When the ice from the last glacial era melted away, the exposed lands here turned green and fertile, wildlife returned in large numbers, and early man arrived to hunt for food in a land now known as Estonia.
The exact origin of the name Estonia is still disputed, however, the oldest known settlement in Estonia is the Pulli settlement, which according to radiocarbon dating was settled around 11,000 years ago.
Following the cultural changes of the Bronze Age and Iron Age, and the land grabs and turmoil of the Middle Ages, Estonia entered into a long period of total Swedish control, beginning in 1629.
The population expanded into the mid-17th century until the European Plague and a devastating famine came calling. Death was on every corner and Estonia's population was decimated.
Russia had long-contested Swedish control over this land along the Baltic Sea, and from 1700-1721 the Great Northern War raged. In the end Russia was the victor and Estonia was now in their hands.
And like all peoples put under the thumb of a foreign power, nationalism was on the front burner as Estonia began to develop its own identity, including its language and cultural traditions.
Over time Estonian nationalism took on more political tones, with more and more Estonians calling for greater autonomy and complete independence from Russia.
Then, in a stroke of luck, the Bolsheviks during the Russian Revolution of 1917 overthrew the Russian Provisional Government and the powers that be in Estonia (seeing an opening) issued a Declaration of Independence in 1918.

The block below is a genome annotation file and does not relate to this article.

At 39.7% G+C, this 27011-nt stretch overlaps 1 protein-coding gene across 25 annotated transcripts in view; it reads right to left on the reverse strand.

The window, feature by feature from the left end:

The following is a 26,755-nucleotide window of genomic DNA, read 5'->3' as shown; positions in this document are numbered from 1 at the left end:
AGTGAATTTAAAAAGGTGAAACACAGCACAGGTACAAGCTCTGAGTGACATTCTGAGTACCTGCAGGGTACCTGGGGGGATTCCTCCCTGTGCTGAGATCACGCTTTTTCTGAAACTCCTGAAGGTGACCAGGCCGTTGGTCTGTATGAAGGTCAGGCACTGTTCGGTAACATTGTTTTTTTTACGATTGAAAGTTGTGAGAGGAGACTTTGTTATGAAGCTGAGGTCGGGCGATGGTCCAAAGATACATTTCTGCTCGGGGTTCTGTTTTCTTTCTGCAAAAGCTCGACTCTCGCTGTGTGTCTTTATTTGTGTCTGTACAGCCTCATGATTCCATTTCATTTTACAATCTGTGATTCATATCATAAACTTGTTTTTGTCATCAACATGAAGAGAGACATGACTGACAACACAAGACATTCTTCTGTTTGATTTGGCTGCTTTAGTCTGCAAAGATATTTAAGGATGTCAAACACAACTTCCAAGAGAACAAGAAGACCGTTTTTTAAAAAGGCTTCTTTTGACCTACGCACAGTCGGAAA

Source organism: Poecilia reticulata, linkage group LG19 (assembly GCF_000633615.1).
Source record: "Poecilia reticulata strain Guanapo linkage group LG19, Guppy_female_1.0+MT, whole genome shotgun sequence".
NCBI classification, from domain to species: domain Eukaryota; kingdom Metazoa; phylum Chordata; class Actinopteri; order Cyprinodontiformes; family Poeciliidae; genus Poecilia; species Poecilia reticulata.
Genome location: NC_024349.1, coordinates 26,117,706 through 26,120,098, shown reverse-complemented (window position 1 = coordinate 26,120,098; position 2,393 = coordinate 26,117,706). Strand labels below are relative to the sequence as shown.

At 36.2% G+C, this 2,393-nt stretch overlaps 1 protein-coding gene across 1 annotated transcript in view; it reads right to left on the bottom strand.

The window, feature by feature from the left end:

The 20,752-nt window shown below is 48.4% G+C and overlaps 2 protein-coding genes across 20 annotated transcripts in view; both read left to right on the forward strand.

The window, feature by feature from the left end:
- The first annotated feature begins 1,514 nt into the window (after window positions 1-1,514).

At that time the Estonian army had only 13,000 men to face the Soviets. Well, that small army stopped the Red Army's advance more than once, and after winning their "War of Independence" a treaty was signed and endorsed by Finland, Poland and by the Western Allies.
This new country of Estonia remained independent for twenty-two years, but political unrest eventually followed and Konstantin Pats, an influential politician of the day, organized a coup d'etat and created his own regime.
This unelected authoritarian government, with political power concentrated with Pats, established a new constitution in 1938, after which he became the first President of Estonia.
As World War II approached, the German-Soviet powerbase (Stalin and Hitler) in an effort to control the continent literally divided Eastern Europe, and the Soviets had their greedy eye on Estonia.
Kadriorg Park, Tallinn...
by Jonathan Smith
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A rooftop view of Old Town, Tallinn, Estonia